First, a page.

Both Flesh And Not Paperback – 5 Sept. 2013
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During his lifetime, Wallace published two collections of essays, A Supposedly Fun Thing I'll Never Do Again (1997) and Consider The Lobster (2005). It is difficult to convey the flavour of these books, but if you wanted a preview I'd suggest having a look at one of the videos of the author reading his work on YouTube (for example, the 28 minute video 'Another Random Bit'.)
Wallace was certainly an uneven writer, and some of his work is infected by the pretentious diction of Academic English. Nor was he a particularly successful critic: his least interesting essays are those dealing with other writers.
But his best work (for example, the pieces on the Illinois State Fair and cruise liners in A Supposedly Fun Thing) is truly remarkable, as good as anything that Orwell wrote.
Both Flesh and Not (2012) collects fifteen essays which appeared in various American periodicals between 1988 and 2007. The range of topics is characteristically diverse - tennis, fiction, cinema, Wittgenstein, mathematics - although the average standard is perhaps lower than in the first two collections. In a sense, this is not surprising: the essays in Both Flesh and Not are (for the most part) those that were not selected for inclusion in the earlier collections. As such, they are, in a sense, the Second Team.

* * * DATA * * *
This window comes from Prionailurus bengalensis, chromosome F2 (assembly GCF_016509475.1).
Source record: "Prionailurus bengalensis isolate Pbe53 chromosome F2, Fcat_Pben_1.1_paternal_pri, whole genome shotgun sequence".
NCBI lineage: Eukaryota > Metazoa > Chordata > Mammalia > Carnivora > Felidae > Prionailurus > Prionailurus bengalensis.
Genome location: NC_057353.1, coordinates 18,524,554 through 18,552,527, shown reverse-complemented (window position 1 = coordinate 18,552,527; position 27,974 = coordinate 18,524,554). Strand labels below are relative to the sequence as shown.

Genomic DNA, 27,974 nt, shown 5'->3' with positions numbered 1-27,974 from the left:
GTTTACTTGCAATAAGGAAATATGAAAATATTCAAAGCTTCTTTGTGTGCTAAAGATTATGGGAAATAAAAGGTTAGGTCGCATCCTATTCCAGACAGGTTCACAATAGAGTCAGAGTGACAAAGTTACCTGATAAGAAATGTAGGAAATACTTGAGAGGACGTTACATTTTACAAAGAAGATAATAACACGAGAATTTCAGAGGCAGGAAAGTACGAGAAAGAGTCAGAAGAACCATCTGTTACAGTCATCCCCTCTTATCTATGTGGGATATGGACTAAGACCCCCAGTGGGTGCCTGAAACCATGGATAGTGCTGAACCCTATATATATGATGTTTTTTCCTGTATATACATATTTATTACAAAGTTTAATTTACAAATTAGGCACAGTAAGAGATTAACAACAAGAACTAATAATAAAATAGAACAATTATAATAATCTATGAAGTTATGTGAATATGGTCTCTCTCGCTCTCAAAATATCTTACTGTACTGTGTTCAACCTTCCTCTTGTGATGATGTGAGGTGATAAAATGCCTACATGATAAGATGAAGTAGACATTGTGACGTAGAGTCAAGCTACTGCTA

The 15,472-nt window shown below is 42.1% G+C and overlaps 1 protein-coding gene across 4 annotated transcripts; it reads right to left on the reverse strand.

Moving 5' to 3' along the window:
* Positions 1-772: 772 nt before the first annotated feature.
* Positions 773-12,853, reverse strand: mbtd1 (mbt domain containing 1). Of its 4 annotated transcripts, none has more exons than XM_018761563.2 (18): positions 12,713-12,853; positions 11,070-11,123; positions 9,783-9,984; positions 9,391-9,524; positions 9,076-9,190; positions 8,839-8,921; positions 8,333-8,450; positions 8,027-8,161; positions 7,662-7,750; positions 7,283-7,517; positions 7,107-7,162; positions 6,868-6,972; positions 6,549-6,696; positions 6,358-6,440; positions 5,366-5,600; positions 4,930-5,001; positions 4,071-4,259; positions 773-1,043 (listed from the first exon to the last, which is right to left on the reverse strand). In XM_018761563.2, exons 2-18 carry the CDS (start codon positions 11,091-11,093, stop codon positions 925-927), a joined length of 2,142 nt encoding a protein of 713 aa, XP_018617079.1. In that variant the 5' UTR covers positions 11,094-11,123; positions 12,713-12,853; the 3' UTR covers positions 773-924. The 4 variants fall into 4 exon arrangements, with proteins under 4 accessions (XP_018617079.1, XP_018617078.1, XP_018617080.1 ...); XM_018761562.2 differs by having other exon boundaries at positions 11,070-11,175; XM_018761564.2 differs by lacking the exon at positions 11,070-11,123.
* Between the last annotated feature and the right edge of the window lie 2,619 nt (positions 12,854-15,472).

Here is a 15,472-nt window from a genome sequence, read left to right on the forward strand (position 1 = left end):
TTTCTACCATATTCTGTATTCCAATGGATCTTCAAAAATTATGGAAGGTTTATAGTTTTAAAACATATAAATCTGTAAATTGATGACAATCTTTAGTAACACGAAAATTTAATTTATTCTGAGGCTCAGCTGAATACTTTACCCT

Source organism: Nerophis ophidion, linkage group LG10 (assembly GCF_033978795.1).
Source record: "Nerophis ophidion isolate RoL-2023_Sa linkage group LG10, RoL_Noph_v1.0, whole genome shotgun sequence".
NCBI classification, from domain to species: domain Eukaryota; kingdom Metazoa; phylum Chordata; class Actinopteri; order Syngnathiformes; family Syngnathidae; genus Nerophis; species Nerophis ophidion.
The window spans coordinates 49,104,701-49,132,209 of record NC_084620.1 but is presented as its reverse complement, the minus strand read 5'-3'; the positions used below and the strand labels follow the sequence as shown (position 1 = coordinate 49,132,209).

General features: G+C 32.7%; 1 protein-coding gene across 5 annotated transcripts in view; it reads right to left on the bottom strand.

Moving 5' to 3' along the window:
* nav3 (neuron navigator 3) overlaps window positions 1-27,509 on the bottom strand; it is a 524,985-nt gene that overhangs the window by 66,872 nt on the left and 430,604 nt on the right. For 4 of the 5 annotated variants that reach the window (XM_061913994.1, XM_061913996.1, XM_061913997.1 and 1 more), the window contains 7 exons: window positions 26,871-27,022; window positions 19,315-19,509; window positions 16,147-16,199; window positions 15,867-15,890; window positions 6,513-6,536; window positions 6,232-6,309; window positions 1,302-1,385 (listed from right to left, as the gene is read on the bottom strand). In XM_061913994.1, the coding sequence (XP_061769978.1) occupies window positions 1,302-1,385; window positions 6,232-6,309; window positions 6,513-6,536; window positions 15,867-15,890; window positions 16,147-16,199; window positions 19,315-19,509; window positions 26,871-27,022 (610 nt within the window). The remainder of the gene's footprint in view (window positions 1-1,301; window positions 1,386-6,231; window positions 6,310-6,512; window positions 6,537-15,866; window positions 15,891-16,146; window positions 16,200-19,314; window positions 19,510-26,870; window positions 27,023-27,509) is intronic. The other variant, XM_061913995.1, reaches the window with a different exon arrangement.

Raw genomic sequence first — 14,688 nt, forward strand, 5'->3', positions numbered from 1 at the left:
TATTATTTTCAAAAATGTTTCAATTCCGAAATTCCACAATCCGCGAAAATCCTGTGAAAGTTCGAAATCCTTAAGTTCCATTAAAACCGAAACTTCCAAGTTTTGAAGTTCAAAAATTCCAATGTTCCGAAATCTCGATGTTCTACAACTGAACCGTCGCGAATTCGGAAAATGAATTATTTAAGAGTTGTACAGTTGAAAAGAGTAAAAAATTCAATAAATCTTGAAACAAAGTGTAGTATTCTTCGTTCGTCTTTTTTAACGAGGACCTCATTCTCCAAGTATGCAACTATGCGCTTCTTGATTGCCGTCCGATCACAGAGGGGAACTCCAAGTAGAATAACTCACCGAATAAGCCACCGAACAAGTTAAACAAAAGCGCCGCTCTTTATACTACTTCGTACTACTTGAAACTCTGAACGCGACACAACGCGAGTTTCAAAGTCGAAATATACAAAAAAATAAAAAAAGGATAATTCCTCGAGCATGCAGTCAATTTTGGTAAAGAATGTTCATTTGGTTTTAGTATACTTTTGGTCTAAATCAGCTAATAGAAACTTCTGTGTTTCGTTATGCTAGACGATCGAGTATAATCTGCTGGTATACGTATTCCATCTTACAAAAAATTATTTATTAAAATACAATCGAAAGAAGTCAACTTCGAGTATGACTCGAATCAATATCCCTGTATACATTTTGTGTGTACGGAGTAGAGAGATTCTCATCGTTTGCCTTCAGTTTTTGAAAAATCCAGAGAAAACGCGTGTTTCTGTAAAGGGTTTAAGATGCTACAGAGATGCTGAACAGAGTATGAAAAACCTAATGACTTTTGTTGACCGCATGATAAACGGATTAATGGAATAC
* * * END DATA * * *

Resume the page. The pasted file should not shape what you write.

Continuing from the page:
Still, they are well worth reading. Wallace is one of the few recent writers of whom one seriously wonders if he was a genius.
The title takes its name from one of Wallace’s best-known essays, “Federer Both Flesh and Not”, first published in the New York Times in 2006 under the more prosaic title of “Federer as Religious Experience”. It is difficult to do justice to the work, which opens the anthology, in a paraphrase and this resistance to paraphrase is merely one of several literary qualities. Another is the way in which Wallace operates on so many levels at once, complementary as well as juxtaposed. Superficially, the essay is about the Men’s Singles final between Federer and Nadal at Wimbledon in 2006 (Federer won in four sets). It is also about: the contrasting personalities and styles of Federer and Nadal, and their respective roles in the history of tennis; the difference between watching championship tennis in the flesh and watching it on television; and William Caines, a seven-year old survivor of liver cancer. Philosophically, the essay offers a reasoned argument for Federer’s international ascendance and constitutes a rejection of the various dualistic perspectives that focus on the soul at the expense of the flesh. Flesh not only limits human beings, as the frailty of William Caines’ flesh bears testimony, but also produces ‘the aesthetic stuff’ that Federer demonstrates and which Wallace, himself a successful high school tennis player, describes with such passion and finesse. Humanity is vulnerable and beautiful, both flesh and something more, but always still flesh.